ph. Roman Mensing /, Stiftung Industriedenkmalpflege und Geschichtskultur

Ilya & Emilia Kabakov

Ilya (Dnepropetrovsk, 1933-2023) & Emilia (Dnepropetrovsk, 1945) Kabakov were born in Ukraine, in the former USSR. Ilya Kabakov studied at the V.I. Surikov Art Institute in Moscow, and he began his career as an illustrator of children’s books in the 1950s. In 1987, he was offered a scholarship at the Kunstverein in Graz, Austria, and he subsequently settled in New York.

Emilia Lekach Kabakov trained as a classical pianist at the Irkutsk Music College, and she studied Spanish literature at Moscow University. She emigrated in 1973 to Israel and, two years later, to New York — where she started to work as a curator and art dealer.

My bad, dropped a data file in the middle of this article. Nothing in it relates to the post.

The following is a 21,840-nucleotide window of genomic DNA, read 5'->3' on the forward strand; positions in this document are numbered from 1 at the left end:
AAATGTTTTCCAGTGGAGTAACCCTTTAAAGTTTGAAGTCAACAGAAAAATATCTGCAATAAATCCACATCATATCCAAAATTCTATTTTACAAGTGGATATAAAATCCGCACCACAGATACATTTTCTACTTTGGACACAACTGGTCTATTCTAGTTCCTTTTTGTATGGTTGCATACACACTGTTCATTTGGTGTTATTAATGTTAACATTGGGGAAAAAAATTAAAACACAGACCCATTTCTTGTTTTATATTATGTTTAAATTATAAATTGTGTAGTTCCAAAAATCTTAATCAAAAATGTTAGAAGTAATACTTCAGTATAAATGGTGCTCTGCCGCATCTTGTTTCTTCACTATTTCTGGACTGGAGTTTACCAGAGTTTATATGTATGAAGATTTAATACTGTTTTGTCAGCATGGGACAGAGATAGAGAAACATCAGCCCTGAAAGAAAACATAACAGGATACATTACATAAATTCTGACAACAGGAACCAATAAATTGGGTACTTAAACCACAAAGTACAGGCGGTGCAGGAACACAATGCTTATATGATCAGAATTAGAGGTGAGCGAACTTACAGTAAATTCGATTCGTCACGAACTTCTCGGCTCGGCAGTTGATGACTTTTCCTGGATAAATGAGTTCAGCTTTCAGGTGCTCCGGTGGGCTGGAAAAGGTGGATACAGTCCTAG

Ilya and Emilia have collaborated in their Long Island home from 1989 until Ilya’s death in 2023. The two artists are best known for their pioneering “total installations,” which completely immerse the viewer in a dramatic, constructed environment. These installations, along with paintings and works on paper, are influenced by their shared past in the Soviet Union, but also by universal themes, such as: personal or collective memory, fantasy, and illusion. Often populated by fictional characters, their works are inspired by the optimistic idealization of the visual culture of socialist realism. The Kabakovs’ early works have been exhibited in various institutions, including: Stedelijk Museum, Amsterdam (1990); The Museum of Modern Art, New York (1991); Los Angeles County Museum of Art (1992); Museum für Moderne Kunst, Frankfurt (1995); Center Pompidou, Paris (1996). They also represented Russia at the 1993 Venice Biennale with the installation The Red Pavilion. Solo exhibitions of their works have been held at: Dallas Contemporary (2021); Kunsthalle Rostock, Germany (2018); Kistefos Museum Sculpture Park, Oslo (2017); Hirshhorn Museum and Sculpture Garden, Washington, D.C. (2017); Power Station of Art, Shanghai (2015); Sprengel Museum, Hanover (2014).